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FORUMS Post Processing, Marketing & Presenting Photos RAW, Post Processing & Printing 
Thread started 05 Jun 2008 (Thursday) 12:57
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CS3 - Actions, Batches, and Droplets?

 
RTMiller
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Jun 05, 2008 12:57 |  #1

I have recorded several actions that help me speed up my post-processing by automatically setting up adjustment layers, performing noise reduction, sharpening, etc.

I select the desired images and run a batch process on these images while I go grab a sandwich or something else.

I don't understand the purpose of droplets. Can anyone enlighten me? I hate to think I'm missing out on something important. Thanks in advance.



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PacAce
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Jun 05, 2008 13:25 |  #2

From what I understand, creating a droplet allows you to batch process one or more images or a folder full of images without actually being in the Photoshop application. The actions that are run in the droplet are the same actions you would run in a batch process within Photoshop. The droplets are saved as a file in a location of your choice, such as the desktop, so that they are readily available. You can then click on an image, a set of images or a folder of images and then drag and drop them onto the droplet for processing (Photoshop opens up if it isn't already open and runs the actions specified in the droplet).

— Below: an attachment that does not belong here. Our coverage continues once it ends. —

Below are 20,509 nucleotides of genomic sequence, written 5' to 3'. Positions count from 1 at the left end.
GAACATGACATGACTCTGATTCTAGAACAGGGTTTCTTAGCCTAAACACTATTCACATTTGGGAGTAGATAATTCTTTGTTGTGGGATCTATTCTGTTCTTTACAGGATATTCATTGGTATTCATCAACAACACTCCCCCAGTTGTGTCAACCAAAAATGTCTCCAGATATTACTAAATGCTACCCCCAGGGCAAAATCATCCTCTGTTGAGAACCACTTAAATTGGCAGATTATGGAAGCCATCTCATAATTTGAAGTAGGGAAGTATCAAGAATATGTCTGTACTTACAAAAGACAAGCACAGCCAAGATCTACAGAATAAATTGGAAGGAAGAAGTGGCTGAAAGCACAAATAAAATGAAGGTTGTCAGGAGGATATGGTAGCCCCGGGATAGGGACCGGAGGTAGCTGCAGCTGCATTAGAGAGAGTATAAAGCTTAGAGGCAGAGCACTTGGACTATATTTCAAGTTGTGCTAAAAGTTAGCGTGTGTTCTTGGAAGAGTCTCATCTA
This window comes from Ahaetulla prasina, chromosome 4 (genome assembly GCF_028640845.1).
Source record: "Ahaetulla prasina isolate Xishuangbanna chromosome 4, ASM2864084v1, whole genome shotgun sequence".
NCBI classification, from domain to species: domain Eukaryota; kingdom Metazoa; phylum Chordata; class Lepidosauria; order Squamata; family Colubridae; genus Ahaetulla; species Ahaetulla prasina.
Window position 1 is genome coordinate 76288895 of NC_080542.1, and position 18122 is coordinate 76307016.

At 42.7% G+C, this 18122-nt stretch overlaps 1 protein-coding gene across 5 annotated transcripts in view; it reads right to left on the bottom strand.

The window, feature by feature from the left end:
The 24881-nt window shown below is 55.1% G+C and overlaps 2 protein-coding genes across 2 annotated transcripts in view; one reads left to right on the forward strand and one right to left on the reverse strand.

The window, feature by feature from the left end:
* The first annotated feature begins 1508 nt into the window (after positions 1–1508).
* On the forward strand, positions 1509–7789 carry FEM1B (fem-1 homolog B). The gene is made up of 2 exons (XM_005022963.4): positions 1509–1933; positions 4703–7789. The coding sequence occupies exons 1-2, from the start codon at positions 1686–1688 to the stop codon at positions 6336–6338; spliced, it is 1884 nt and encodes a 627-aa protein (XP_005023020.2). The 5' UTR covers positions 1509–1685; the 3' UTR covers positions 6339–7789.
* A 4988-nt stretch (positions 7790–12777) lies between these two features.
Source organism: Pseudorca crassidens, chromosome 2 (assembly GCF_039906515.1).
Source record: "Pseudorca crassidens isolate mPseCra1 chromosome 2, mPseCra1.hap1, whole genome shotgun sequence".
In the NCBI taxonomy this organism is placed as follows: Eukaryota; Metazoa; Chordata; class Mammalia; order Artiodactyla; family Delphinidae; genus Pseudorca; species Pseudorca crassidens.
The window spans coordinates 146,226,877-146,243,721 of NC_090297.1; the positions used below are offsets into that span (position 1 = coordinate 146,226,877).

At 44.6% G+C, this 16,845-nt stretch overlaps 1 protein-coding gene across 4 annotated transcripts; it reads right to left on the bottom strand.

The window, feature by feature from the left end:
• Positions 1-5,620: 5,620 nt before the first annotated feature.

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amberlark
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Jun 06, 2008 17:29 |  #3

RTMiller wrote in post #5666199 (external link)
I have recorded several actions that help me speed up my post-processing by automatically setting up adjustment layers, performing noise reduction, sharpening, etc.

I select the desired images and run a batch process on these images while I go grab a sandwich or something else.

I don't understand the purpose of droplets. Can anyone enlighten me? I hate to think I'm missing out on something important. Thanks in advance.


The best way to batch an Action is right in Photoshop
File > Automate > Batch

or in Bridge
Tools > Photoshop > Image Processor

Make certain that the last step, in your Action to be batched, is a save step. The way to create a save step in an existing Action is to open and image, select your Action, and then record yourself saving the image. It won't matter where you save it or what you save it as. Your source and destination folder will be selected in your batch dialog window.
No need for droplets. However, a nice use of a droplet is in exporting image from Lightroom.

Cheers,
Amber
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Canonymous
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Jun 07, 2008 08:11 as a reply to  @ amberlark's post |  #4

Ive also used droplets with Fireworks.


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CS3 - Actions, Batches, and Droplets?
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